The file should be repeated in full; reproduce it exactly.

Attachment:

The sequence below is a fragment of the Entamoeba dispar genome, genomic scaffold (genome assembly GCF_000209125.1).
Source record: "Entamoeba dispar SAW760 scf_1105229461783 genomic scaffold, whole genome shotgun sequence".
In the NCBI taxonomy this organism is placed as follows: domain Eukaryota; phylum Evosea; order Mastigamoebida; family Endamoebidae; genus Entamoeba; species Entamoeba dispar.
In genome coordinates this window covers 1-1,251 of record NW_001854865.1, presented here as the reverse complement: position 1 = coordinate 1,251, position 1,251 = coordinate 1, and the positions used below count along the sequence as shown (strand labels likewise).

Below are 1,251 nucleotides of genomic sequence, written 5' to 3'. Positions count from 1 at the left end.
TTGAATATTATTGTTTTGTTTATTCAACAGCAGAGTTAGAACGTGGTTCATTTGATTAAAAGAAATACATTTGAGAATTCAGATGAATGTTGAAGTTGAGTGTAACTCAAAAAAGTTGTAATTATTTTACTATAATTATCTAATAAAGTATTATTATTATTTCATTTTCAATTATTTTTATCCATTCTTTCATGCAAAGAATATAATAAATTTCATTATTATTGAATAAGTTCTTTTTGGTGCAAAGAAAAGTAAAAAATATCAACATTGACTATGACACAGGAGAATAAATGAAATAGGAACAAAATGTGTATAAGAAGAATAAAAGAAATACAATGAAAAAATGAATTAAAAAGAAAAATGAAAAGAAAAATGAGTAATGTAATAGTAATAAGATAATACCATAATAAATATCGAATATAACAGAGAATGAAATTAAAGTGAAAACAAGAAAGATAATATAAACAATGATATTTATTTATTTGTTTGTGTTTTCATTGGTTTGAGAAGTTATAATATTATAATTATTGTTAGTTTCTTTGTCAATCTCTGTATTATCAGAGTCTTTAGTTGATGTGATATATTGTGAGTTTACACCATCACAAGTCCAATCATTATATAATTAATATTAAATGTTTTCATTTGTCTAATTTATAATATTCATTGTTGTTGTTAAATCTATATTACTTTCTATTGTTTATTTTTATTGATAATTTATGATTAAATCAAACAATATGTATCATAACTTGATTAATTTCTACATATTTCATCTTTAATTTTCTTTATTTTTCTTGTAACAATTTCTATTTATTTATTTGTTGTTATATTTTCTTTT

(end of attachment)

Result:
The sequence below is a fragment of the Entamoeba dispar genome, genomic scaffold (genome assembly GCF_000209125.1).
Source record: "Entamoeba dispar SAW760 scf_1105229461783 genomic scaffold, whole genome shotgun sequence".
In the NCBI taxonomy this organism is placed as follows: domain Eukaryota; phylum Evosea; order Mastigamoebida; family Endamoebidae; genus Entamoeba; species Entamoeba dispar.
In genome coordinates this window covers 1-1,251 of record NW_001854865.1, presented here as the reverse complement: position 1 = coordinate 1,251, position 1,251 = coordinate 1, and the positions used below count along the sequence as shown (strand labels likewise).

Below are 1,251 nucleotides of genomic sequence, written 5' to 3'. Positions count from 1 at the left end.
TTGAATATTATTGTTTTGTTTATTCAACAGCAGAGTTAGAACGTGGTTCATTTGATTAAAAGAAATACATTTGAGAATTCAGATGAATGTTGAAGTTGAGTGTAACTCAAAAAAGTTGTAATTATTTTACTATAATTATCTAATAAAGTATTATTATTATTTCATTTTCAATTATTTTTATCCATTCTTTCATGCAAAGAATATAATAAATTTCATTATTATTGAATAAGTTCTTTTTGGTGCAAAGAAAAGTAAAAAATATCAACATTGACTATGACACAGGAGAATAAATGAAATAGGAACAAAATGTGTATAAGAAGAATAAAAGAAATACAATGAAAAAATGAATTAAAAAGAAAAATGAAAAGAAAAATGAGTAATGTAATAGTAATAAGATAATACCATAATAAATATCGAATATAACAGAGAATGAAATTAAAGTGAAAACAAGAAAGATAATATAAACAATGATATTTATTTATTTGTTTGTGTTTTCATTGGTTTGAGAAGTTATAATATTATAATTATTGTTAGTTTCTTTGTCAATCTCTGTATTATCAGAGTCTTTAGTTGATGTGATATATTGTGAGTTTACACCATCACAAGTCCAATCATTATATAATTAATATTAAATGTTTTCATTTGTCTAATTTATAATATTCATTGTTGTTGTTAAATCTATATTACTTTCTATTGTTTATTTTTATTGATAATTTATGATTAAATCAAACAATATGTATCATAACTTGATTAATTTCTACATATTTCATCTTTAATTTTCTTTATTTTTCTTGTAACAATTTCTATTTATTTATTTGTTGTTATATTTTCTTTT